This is one of my favorite Lomax collections. Stripped down blues, only two tracks that have any instruments (Hobart Smith on banjo, and a couple dudes playing drums & fife), the rest are pure vocals, hand clapping, and foot stomping. It’s raw and powerful, especially Bessie Jones’ take on “O Death.” There’s some wonderful chatter in between a couple of the songs, like when Peter Davis talks about how he learned “Row The Boat, Child” from his old blind grandfather who would sing it while making rowing motions in his armchair.
One of the really interesting things, and maybe if there’s a Moby expert out there you can help me out on this, is a lot of the songs on this record sound like the vocals used in Moby’s Play. I don’t think he actually sampled from this but it sounds like he heard this record and was like, “I need to recreate this.” Granted, I haven’t listened to Play in 5 or 10 years, but I have some of those tracks ingrained in my memory, and Georgia Sea Islands lines up almost perfectly. Weird.
Either way, this album is incredible, and isn’t already up in the Lomax Archive, so have at it. And be on the lookout for more Lomax collections here in the future, I got about 6 or 7 more that are from other countries and also aren’t in the Archive, so get excited.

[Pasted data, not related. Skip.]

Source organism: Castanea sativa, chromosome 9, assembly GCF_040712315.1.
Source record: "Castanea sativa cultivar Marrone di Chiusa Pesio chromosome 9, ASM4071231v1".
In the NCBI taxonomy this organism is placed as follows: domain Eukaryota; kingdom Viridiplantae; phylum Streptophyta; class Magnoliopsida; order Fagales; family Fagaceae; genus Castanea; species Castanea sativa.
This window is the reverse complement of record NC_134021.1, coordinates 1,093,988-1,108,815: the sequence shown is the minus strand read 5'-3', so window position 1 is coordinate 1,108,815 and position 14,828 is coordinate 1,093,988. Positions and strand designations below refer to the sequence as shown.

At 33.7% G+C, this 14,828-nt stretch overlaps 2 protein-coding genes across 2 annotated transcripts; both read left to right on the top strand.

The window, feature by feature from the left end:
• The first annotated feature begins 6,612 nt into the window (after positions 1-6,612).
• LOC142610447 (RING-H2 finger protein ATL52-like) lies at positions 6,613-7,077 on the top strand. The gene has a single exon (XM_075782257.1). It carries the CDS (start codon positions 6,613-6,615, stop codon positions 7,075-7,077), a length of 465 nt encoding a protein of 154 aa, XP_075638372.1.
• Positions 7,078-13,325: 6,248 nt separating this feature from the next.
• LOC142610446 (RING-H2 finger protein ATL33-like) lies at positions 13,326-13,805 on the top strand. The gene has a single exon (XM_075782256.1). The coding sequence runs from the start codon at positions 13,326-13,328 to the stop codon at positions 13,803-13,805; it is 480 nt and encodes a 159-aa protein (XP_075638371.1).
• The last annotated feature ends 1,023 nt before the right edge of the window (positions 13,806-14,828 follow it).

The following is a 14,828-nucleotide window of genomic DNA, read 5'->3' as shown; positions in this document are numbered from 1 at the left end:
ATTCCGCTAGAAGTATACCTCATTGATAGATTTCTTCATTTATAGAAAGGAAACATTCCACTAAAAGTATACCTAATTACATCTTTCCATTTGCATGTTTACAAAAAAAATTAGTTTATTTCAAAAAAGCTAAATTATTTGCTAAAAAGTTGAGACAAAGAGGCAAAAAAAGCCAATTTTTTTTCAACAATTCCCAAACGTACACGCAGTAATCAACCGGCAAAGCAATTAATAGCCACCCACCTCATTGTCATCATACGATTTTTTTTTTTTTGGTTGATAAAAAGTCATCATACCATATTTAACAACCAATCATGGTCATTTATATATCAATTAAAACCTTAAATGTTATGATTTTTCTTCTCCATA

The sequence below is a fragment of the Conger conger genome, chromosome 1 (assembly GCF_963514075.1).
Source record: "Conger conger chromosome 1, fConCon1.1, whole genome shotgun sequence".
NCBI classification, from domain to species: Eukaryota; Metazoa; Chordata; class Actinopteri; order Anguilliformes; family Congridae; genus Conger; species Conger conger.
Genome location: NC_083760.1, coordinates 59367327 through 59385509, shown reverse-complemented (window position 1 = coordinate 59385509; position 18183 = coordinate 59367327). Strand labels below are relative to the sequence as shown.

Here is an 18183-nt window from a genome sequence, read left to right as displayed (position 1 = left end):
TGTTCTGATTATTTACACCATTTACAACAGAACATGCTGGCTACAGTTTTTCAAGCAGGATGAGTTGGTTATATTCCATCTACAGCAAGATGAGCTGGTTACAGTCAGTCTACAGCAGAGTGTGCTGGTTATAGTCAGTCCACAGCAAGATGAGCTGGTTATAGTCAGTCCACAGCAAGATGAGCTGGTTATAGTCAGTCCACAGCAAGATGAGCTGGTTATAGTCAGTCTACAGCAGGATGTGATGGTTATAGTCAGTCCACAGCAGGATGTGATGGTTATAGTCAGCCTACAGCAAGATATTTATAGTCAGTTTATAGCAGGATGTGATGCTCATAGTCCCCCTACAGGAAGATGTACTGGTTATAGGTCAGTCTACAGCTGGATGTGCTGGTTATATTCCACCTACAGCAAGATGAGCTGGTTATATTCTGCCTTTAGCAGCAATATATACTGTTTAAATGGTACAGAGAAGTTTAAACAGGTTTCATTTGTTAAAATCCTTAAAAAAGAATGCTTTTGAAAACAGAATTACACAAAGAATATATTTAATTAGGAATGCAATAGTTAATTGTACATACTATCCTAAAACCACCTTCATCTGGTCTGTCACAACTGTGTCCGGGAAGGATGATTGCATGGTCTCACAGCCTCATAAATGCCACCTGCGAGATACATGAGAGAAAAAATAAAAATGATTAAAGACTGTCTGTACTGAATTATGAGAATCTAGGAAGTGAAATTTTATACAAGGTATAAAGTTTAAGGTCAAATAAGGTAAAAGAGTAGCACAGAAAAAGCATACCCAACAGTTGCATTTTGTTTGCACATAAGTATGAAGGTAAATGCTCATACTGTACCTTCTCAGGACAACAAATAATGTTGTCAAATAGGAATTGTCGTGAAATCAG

This has been on heavy rotation these past few weeks. I picked it up just before my surgery and have been listening to it ever since. It’s absolutely amazing. Not just drums though, it also has Ram Narayan playing the sarangi and some singing by Lal. But drumming is definitely the focus and Lal is a fucking master tabla player. Every finger is a drum stick, making rapid fire taps flow with ease. I never even knew drumming like this was possible. It sounds like nothing I’ve ever heard before and with Lal’s near unintelligibly fast vocals, this is just the best fucking thing ever. Only three tracks, one side long piece on the A side, then two 10+ minute tracks on the other. This has already earned a special pedestal in my collection.